What’s New in Alzheimer Disease Treatment?

Dr. Sharon Orrange
Dr. Orrange is an Associate Professor of Clinical Medicine in the Division of Geriatric, Hospitalist and General Internal Medicine at the Keck School of Medicine of USC.
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There are 8 million new cases of Alzheimer disease (AD) each year—and while new headlines appear every week about potential cures, it may discourage you to know that many recent AD trials have been unsuccessful, though not for a lack of trying. In fact, there have been no new medication approvals for this currently untreatable disease in over ten years.

What about drugs already on the market? Current medications like donepezil (Aricept) and memantine (Namenda) have some benefits for symptoms, but don’t slow progression or prevent the disease.

Solanezumab is making news this week because the drug company has hinted that trials show it may help in a small group of AD patients.

Here is the bleak update on what’s new in AD treatment.

  1. Antibodies against amyloid-beta: Misfolded proteins result in plaques of amyloid and tau proteins in the brain, leading to AD. Some very high profile phase 3 clinical trials yielded disappointing results for three new antibodies against the amyloid-beta protein: crenezumab, bapineuzumab and solanezumab. None of these drugs improve clinical outcomes in patients with late onset AD, sadly adding them to a long list of unsuccessful attempts to treat AD with anti-amyloid therapies.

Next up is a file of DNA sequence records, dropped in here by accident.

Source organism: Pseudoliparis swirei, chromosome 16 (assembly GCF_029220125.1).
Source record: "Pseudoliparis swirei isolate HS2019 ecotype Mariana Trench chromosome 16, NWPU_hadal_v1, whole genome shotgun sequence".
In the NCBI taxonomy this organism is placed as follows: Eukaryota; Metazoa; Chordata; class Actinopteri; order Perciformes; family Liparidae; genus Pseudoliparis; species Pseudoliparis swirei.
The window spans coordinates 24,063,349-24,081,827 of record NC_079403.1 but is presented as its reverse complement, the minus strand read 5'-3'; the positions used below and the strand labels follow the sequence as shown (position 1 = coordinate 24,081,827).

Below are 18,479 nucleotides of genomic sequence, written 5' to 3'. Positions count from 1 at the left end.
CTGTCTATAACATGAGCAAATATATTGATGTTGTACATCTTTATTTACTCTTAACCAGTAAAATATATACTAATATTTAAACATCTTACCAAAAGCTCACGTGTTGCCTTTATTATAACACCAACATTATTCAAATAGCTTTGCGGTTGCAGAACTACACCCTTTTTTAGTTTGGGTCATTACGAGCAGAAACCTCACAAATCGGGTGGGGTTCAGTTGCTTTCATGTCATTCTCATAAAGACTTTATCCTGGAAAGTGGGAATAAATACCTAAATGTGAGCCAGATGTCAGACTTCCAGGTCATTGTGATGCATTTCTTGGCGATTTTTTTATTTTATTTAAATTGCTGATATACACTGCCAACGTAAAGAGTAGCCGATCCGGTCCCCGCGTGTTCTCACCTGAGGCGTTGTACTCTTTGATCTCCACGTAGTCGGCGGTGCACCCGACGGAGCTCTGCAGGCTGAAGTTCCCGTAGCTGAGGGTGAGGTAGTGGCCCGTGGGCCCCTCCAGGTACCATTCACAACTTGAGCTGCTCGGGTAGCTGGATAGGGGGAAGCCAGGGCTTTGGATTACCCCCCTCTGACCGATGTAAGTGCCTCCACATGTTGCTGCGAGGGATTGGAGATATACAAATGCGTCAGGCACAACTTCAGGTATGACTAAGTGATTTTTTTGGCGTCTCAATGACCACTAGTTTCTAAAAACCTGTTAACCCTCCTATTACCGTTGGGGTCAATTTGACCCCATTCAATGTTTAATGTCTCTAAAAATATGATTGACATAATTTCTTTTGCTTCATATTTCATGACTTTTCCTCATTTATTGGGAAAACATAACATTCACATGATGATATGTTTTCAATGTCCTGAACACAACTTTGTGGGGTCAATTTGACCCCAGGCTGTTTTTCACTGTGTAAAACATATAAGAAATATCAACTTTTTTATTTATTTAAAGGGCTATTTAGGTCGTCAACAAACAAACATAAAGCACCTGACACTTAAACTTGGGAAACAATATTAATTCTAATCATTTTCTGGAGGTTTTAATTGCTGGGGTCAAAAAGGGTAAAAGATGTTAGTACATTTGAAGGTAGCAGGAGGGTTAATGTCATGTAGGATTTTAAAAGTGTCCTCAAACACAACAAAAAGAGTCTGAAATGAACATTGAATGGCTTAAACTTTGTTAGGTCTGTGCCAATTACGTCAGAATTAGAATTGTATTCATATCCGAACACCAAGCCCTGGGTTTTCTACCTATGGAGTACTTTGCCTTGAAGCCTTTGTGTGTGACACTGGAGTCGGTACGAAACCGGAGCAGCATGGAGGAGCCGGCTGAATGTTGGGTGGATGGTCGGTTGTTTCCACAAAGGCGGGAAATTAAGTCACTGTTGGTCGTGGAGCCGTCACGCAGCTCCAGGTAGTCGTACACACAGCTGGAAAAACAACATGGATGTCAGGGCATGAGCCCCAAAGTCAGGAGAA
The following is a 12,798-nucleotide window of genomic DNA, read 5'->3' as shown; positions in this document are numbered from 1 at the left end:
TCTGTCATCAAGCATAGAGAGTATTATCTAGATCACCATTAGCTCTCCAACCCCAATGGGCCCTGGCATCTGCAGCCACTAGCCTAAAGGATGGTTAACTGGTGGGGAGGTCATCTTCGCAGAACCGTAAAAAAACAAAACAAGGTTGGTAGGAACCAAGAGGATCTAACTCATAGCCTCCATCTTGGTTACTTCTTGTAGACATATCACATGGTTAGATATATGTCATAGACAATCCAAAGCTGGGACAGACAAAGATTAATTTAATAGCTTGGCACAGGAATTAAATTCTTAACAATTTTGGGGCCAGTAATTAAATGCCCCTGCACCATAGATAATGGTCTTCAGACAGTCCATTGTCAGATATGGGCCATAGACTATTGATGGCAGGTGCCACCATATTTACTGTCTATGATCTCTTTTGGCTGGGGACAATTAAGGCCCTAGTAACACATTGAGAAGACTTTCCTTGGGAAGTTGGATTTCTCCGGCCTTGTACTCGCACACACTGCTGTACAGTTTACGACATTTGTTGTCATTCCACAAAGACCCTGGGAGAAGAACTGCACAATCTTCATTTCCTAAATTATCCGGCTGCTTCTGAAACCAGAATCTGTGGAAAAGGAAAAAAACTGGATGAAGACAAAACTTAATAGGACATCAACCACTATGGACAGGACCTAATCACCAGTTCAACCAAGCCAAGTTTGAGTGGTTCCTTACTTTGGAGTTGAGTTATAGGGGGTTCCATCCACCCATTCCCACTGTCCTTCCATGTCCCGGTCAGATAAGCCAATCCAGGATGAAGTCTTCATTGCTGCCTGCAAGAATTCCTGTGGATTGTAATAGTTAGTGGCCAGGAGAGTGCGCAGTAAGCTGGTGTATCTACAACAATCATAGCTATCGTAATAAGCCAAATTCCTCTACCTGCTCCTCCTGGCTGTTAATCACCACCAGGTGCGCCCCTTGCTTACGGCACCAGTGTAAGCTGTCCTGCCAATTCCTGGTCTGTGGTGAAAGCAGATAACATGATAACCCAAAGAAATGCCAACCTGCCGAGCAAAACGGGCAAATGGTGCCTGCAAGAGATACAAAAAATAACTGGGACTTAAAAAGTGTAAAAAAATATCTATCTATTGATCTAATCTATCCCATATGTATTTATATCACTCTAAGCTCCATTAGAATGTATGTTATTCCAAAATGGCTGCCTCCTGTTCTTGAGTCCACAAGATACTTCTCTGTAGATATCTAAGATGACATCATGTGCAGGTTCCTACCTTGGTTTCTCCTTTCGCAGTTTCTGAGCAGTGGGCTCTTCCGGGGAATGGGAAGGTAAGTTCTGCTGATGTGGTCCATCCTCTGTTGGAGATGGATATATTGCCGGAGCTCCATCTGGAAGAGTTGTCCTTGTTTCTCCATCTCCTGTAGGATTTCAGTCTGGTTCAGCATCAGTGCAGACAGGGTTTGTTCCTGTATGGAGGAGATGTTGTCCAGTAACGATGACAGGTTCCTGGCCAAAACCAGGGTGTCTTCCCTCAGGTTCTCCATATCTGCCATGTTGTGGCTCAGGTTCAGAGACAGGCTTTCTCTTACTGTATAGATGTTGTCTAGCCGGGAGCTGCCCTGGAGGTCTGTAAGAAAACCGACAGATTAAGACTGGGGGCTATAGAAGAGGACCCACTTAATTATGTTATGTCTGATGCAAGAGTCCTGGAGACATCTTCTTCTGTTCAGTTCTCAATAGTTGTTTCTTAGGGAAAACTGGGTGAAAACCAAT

2. But wait . . . The drug company that makes solanezumab has reported that results coming at the end of next year may show potential benefit in those with mild AD. Stay tuned on this.
  3. Vaccines against AD. Three of the peptide vaccines for active immunizations (CAD106, ACC001, and Affitope) are in phase 2 clinical trials. Phase 2 means the vaccines are being given to a larger group of people to see if they are effective and to further evaluate their safety.  Again, stay tuned, but there is a long way to go on this.

Dr O.

Drugs featured in this story

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